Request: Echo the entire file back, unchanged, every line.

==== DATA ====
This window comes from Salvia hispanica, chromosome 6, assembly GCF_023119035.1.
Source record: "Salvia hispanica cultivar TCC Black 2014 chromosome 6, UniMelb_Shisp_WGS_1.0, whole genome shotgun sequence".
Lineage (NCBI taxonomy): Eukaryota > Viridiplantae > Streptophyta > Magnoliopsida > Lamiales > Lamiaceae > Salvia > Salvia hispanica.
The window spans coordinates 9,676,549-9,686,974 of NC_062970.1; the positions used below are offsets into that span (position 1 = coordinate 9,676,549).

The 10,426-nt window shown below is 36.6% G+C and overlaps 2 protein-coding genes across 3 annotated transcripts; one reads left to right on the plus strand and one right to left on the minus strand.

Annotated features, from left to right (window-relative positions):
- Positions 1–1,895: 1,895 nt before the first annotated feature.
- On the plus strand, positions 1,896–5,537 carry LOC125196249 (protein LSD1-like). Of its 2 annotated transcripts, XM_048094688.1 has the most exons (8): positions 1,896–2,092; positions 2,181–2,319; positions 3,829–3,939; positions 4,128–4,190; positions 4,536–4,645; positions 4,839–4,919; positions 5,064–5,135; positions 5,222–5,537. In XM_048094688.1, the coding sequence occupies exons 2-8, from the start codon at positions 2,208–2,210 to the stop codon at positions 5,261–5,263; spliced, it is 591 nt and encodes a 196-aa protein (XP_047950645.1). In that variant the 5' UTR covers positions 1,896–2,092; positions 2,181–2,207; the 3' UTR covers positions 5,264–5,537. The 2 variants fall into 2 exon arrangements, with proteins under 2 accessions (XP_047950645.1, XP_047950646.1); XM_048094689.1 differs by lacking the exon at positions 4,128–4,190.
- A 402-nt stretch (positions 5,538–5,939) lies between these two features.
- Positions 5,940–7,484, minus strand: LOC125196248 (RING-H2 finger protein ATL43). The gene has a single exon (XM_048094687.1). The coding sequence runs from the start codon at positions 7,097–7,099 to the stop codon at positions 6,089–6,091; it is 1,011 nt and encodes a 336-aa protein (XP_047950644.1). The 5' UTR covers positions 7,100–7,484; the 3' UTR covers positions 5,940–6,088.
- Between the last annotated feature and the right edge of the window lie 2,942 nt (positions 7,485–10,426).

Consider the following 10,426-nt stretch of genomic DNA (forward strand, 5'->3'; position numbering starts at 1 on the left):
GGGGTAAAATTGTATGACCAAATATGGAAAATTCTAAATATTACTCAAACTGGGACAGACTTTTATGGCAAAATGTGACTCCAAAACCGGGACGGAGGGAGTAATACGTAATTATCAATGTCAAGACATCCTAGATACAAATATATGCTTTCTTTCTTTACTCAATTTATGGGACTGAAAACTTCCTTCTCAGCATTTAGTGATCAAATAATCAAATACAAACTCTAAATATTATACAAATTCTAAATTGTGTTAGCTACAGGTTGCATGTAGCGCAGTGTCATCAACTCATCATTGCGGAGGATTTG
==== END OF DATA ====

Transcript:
This window comes from Salvia hispanica, chromosome 6, assembly GCF_023119035.1.
Source record: "Salvia hispanica cultivar TCC Black 2014 chromosome 6, UniMelb_Shisp_WGS_1.0, whole genome shotgun sequence".
Lineage (NCBI taxonomy): Eukaryota > Viridiplantae > Streptophyta > Magnoliopsida > Lamiales > Lamiaceae > Salvia > Salvia hispanica.
The window spans coordinates 9,676,549-9,686,974 of NC_062970.1; the positions used below are offsets into that span (position 1 = coordinate 9,676,549).

The 10,426-nt window shown below is 36.6% G+C and overlaps 2 protein-coding genes across 3 annotated transcripts; one reads left to right on the plus strand and one right to left on the minus strand.

Annotated features, from left to right (window-relative positions):
- Positions 1–1,895: 1,895 nt before the first annotated feature.
- On the plus strand, positions 1,896–5,537 carry LOC125196249 (protein LSD1-like). Of its 2 annotated transcripts, XM_048094688.1 has the most exons (8): positions 1,896–2,092; positions 2,181–2,319; positions 3,829–3,939; positions 4,128–4,190; positions 4,536–4,645; positions 4,839–4,919; positions 5,064–5,135; positions 5,222–5,537. In XM_048094688.1, the coding sequence occupies exons 2-8, from the start codon at positions 2,208–2,210 to the stop codon at positions 5,261–5,263; spliced, it is 591 nt and encodes a 196-aa protein (XP_047950645.1). In that variant the 5' UTR covers positions 1,896–2,092; positions 2,181–2,207; the 3' UTR covers positions 5,264–5,537. The 2 variants fall into 2 exon arrangements, with proteins under 2 accessions (XP_047950645.1, XP_047950646.1); XM_048094689.1 differs by lacking the exon at positions 4,128–4,190.
- A 402-nt stretch (positions 5,538–5,939) lies between these two features.
- Positions 5,940–7,484, minus strand: LOC125196248 (RING-H2 finger protein ATL43). The gene has a single exon (XM_048094687.1). The coding sequence runs from the start codon at positions 7,097–7,099 to the stop codon at positions 6,089–6,091; it is 1,011 nt and encodes a 336-aa protein (XP_047950644.1). The 5' UTR covers positions 7,100–7,484; the 3' UTR covers positions 5,940–6,088.
- Between the last annotated feature and the right edge of the window lie 2,942 nt (positions 7,485–10,426).

Consider the following 10,426-nt stretch of genomic DNA (forward strand, 5'->3'; position numbering starts at 1 on the left):
GGGGTAAAATTGTATGACCAAATATGGAAAATTCTAAATATTACTCAAACTGGGACAGACTTTTATGGCAAAATGTGACTCCAAAACCGGGACGGAGGGAGTAATACGTAATTATCAATGTCAAGACATCCTAGATACAAATATATGCTTTCTTTCTTTACTCAATTTATGGGACTGAAAACTTCCTTCTCAGCATTTAGTGATCAAATAATCAAATACAAACTCTAAATATTATACAAATTCTAAATTGTGTTAGCTACAGGTTGCATGTAGCGCAGTGTCATCAACTCATCATTGCGGAGGATTTG